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The Three Important Definitions Of Yog

The word ' yog ' is derived from the Sanskrit root 'yuj', which means 'to join', 'to yoke', or 'to unite'.

There are two different ways to understand yog. On one hand, it is seen as the union of the individual soul with the universal Soul. Here, it is cut off from the material world and irrelevant to our daily lives. On the other hand, it is interpreted as purely physical, the Hath Yog . This only gives us a narrow glimpse of actual yog.

Comprehending yog in these ways makes us miss the essence of the purpose and goal of yog and its philosophy. Here are three definitions of yog derived from our scriptures to help us understand its real meaning. First is Patanjali 's Yog Sutras - 'Yogah cittavrtti nirodha' (1.2). The skill of yoga is demonstrated by the conscious non-operation of the vibrational modes of the mento-emotional energy. In simple terms, it is the ability to control our thought processes. Yog recognises that the mind is central to our life, behaviour and actions. Mind decides the route of our life. Either we control the mind, or we get controlled by it. In our practical life, the mind is neither calm nor peaceful. If it is reined in, the purpose of yog is largely achieved.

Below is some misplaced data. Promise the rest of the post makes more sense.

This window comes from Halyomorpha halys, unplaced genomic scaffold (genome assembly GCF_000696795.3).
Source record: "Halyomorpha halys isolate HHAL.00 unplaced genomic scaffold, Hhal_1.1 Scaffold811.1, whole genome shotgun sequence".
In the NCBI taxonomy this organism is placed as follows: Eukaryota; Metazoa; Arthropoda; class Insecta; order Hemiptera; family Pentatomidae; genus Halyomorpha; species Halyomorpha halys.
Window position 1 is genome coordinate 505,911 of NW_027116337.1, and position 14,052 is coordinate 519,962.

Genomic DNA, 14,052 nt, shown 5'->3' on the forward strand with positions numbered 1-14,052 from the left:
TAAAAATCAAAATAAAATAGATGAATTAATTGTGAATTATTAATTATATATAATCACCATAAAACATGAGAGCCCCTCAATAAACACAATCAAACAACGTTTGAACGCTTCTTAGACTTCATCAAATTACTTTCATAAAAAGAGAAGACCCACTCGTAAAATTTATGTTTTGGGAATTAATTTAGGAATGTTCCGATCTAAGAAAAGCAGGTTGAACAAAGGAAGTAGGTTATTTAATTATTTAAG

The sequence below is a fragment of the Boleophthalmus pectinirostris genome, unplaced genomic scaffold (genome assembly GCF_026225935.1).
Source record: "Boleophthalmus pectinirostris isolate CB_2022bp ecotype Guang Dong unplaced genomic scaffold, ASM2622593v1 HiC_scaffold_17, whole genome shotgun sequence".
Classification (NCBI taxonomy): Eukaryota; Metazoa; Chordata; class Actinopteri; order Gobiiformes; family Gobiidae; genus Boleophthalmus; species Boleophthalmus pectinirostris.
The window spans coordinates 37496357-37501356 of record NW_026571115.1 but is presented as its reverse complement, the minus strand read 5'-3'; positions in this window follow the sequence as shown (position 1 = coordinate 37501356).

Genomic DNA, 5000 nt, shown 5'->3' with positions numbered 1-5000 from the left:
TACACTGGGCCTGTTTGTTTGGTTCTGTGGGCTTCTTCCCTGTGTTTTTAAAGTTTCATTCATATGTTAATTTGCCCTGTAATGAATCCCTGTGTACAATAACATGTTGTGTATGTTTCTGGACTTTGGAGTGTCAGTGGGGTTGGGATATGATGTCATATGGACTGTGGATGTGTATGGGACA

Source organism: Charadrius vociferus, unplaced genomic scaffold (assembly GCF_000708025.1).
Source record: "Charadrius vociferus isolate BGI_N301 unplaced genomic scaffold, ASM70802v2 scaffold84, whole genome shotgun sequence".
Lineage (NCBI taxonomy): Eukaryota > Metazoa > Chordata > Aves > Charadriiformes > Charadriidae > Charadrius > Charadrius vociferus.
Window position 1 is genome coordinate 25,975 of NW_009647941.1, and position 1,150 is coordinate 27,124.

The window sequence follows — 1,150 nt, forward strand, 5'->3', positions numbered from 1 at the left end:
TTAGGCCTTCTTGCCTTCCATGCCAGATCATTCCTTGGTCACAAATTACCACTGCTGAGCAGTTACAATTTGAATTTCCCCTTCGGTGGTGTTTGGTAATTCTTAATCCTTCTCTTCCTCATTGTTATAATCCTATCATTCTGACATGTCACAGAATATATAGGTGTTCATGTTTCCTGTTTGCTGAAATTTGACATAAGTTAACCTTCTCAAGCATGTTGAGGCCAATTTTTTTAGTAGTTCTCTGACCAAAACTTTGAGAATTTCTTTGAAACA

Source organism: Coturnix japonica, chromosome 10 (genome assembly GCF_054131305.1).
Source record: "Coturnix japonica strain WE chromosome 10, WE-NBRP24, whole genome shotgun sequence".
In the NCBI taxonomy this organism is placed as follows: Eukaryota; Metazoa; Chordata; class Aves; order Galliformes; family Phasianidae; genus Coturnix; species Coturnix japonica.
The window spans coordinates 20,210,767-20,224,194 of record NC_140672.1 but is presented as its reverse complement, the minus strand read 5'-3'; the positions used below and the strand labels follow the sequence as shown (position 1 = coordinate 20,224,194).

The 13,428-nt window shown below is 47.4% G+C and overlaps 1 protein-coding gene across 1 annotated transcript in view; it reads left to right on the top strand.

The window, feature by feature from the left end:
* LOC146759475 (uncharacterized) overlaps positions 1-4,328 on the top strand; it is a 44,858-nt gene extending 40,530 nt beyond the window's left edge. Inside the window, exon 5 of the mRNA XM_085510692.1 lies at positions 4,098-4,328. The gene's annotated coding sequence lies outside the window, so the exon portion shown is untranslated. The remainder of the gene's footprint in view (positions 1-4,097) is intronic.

The Bhagwad Gita has the second and third definitions. Krishn, while trying to remind Arjun of his duty, says ' Yogah Karmasu Kaushalam ' (2.50). It means that excellence in action is yog. Meaning skill or perfection; discharging our work with full concentration. Krishn knows that we have many reasons to justify the performance or non-performance of our tasks. Either we are diffident and confused or overconfident, which affects our focus on such tasks. Often, we ignore our mandatory duties due to our emotional make-up or moods. Keeping aside our emotions, feelings and perceptions, if we can perform our tasks perfectly and to the best of our abilities, then it is nothing short of yog.

The third definition is - 'Samatvam yoga uchyate' (2.48). It means that being steadfast in performing our duty by abandoning attachment to outcomes such as success and failure, such equanimity is called yog. We are generally not consistent in performing our duties as we are influenced by their outcomes. If we fail, we abandon our duty or perform reluctantly. Or even when we succeed, we rejoice so much that we delay performing the next task.

So, our leanings towards dualities of life - success and failure, gain and loss, pleasure and pain, praise and insult - determine our decision to act or not to act. Consistency in performing our duties is possible only when we go beyond these dualities, not abandoning actions but accepting all situations with a stable mind.

If we examine these three definitions together, we find that yog is performing our tasks skilfully, karm yog, with a concentrated mind, dhyan yog and not be attached to the outcomes, jnana yog. If we can achieve this, then we are surely moving in the right direction, that is, to succeed in uniting our individual soul with the universal Soul.

Authored by: KVS Rao




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